Catholic Theological
Society of America

CTSA Blog Policy

The CTSA blog is accessible to all through the internet.  Only CTSA active members may post on the CTSA blog.  CTSA active members are invited to submit blog proposals for posting to the CTSA Blog Committee for its consideration.  Blog proposals (1000 - 2000 words) should be submitted to the committee’s Chair, Steve Okey at stephen.okey@saintleo.edu. The committee’s decision on the proposed submission is final.

 All discourse on the CTSA blog, whether in blog postings or in comments posted by CTSA members, must abide by the standards of professional conduct and constructive criticism expressed in the "CTSA Statement on Professional Behavior" approved by the Board of Directors on June 7, 2018.  The CTSA Blog Committee reserves the right to edit or delete any language proposed for posting or posted on the CTSA blog website.  All postings by CTSA members must be germane to the blog discussion.  Comments submitted as alternate blog discussions will be removed, as will spam, links to websites, petitions, and advertising.



Lisa Fullam
2019 - 2022 


Mary Doak
2018 - 2021


Stephen Okey, Chair
2018 - 2020

*Mary Jane Ponyik,
   ex officio

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  • 09/04/2019 9:25 AM | Anonymous

    The CTSA recently added a link to the National Institute for Newman Studies (NINS) Digital Collection on its Links of Interest page found at https://ctsa-online.org/LinksOfInterest/.  The NINS’ collection offers the largest and most comprehensive digital archive of Newman-related works in the world.  The digital collections provides access to more than 200,000+ digitalized images of Newman’s handwritten papers and over 5,000 books and article published by or about him.

    Other links available on this website page are links to ACHTUS, the ARR, The Black Catholic Theological Symposium, CTEWC, the European Society of Catholic Theology, the International Network of Societies for Catholic Theology, the Institute for Black Catholic Studies, the Jesuit Online Bibliography, the Karl Rahner Society, the PANAAWTM, the PSR, and the SCE.


  • 08/28/2019 8:45 AM | Anonymous

    Commonweal is offering free bulk copies of our October Theology Issue. It's in Commonweal's new, redesigned monthly format and will have more articles, reviews, and opinions than ever.

    • David Tracy of the University of Chicago (in an exclusive interview with Ken Woodward) reflects on his work and the current state of Catholic theology
    • Editor at large Mollie Wilson O'Reilly reviews Kathleen Sprows Cummings's A Saint of Our Own: How the Quest for a Holy Hero Helped Catholics Become American
    • Contributing writer and Villanova theologian Massimo Faggioli recalls Italian priest and politician Luigi Sturzo, and his continuing relevance to how Catholics see democracy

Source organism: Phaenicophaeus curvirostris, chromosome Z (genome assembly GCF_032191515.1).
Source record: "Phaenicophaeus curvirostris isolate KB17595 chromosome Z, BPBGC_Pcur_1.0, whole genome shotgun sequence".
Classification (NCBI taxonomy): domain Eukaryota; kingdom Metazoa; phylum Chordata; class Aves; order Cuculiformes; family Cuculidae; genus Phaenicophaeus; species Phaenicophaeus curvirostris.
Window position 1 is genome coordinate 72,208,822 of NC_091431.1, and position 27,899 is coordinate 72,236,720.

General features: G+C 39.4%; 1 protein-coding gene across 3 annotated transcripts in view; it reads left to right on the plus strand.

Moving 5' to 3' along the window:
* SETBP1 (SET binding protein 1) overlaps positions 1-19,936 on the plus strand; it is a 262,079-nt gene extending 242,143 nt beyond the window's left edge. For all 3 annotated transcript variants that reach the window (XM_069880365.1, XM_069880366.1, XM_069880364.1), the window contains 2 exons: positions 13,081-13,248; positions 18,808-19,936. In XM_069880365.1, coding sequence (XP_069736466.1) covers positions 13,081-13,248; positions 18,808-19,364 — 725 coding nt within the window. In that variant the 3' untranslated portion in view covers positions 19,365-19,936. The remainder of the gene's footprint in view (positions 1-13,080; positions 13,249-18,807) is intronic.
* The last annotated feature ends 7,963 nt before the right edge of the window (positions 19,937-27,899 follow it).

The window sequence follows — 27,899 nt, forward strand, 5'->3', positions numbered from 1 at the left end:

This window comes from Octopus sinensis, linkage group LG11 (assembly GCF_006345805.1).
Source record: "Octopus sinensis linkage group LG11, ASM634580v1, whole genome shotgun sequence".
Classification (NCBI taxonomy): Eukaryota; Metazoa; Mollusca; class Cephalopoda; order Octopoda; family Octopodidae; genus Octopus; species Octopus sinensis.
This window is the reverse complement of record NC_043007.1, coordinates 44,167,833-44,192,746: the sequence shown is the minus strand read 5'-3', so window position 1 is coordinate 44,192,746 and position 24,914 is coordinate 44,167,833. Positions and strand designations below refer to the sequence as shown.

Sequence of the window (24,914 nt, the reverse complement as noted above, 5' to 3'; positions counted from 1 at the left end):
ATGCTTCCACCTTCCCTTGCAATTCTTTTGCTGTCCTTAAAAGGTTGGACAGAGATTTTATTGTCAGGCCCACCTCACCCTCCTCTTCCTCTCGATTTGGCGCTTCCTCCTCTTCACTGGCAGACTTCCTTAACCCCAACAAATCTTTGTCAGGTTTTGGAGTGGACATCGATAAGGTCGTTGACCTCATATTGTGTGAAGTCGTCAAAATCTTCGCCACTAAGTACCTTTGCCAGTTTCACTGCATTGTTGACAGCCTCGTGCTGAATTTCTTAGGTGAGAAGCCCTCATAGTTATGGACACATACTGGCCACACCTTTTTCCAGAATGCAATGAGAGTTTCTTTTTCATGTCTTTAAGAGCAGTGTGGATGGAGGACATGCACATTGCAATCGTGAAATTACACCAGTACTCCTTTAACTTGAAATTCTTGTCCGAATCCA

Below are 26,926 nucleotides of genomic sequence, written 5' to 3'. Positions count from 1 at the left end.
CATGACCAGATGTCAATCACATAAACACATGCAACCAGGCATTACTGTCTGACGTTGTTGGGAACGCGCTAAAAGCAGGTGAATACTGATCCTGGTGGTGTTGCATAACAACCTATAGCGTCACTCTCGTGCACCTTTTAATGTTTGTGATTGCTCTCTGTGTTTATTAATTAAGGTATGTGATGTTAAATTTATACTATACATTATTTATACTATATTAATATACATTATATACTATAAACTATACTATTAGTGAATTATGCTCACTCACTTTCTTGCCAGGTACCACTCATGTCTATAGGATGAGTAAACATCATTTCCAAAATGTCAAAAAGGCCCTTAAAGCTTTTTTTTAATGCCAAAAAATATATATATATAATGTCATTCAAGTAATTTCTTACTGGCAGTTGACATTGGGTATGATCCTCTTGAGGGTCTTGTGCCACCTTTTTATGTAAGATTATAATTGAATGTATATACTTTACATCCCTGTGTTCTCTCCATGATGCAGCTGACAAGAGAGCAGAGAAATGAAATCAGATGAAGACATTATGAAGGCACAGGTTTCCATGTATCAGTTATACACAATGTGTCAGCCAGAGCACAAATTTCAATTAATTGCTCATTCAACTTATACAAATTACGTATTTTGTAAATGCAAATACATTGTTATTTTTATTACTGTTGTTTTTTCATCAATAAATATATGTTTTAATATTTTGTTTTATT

• Meghan J. Clark of St. John's University reviews Kathryn Tanner's Christianity and the New Spirit of Capitalism
    • Gregory K. Hillis of Bellarmine University writes about Fr. August Thompson, an African American priest who was one of the church's most important civil-rights leaders
    • Catholic University's David Cloutier on what Catholic social teaching implies for policies on paid family leave
    • Eileen Markey on the changing relationship between church and state in Daniel Ortega's Nicaragua
    • An exclusive excerpt from Austin Ivereigh's new Wounded Shepherd: Pope Francis and His Struggle to Convert the Catholic Church
    • All Commonweal's other regular features and columns

    Educators can request up to 250 free copies of this issue at: http://cwlmag.org/bulkcopiesThe deadline for requests is Thursday, September 12.

    - and –

    Commonweal also continues to offer free one-year Commonweal subscriptions to students (undergraduate or graduate) as well as to anyone who has finished a degree program in the past three years. We encourage professors to circulate this link to all their students: http://cwlmag.org/freestudent.


  • 08/26/2019 11:51 AM | Anonymous

    In an email today, Rev. Msgr. Daniel S. Hamilton's former secretary emailed the CTSA to let us know that he died in February of 2019. May he rest in peace!  We share this news for your prayers and request you take a moment to reflect and comment on how his life and work influenced you.

    Eternal rest grant unto him, O Lord,
    and let perpetual light shine upon him. 
    May he rest in peace.

    “'It’s our obligation as citizens and certainly as Catholics even more so to contribute to the common good of society,' [Rev. Msgr. Daniel S. Hamilton] said, 'to support those measures, policies and laws which enhance our society, which defend and uphold the dignity of the human person, and to oppose those things which we are convinced are harmful to ourselves and to the future of our society.'

    Msgr. Hamilton said he has always encouraged his parishioners and Catholics everywhere to be active in the political process.

    'Not simply through Letters to the Editor, but through belonging to organizations, political parties, above all by voting,' he said. 'Not to be a slouch in that regard but to do our best for the common good.'" [Rev. Msgr. Daniel S. Hamilton as reported by Mary Farrow, Catholic News Agency, Mar. 1, 2015,  https://www.catholicnewsagency.com/news/why-this-priest-has-spent-50-years-fighting-with-the-new-york-times-55876].

    Obituary: https://www.legacy.com/obituaries/newsday/obituary.aspx?n=daniel-s-hamilton&pid=191612954


  • 08/23/2019 7:05 AM | Anonymous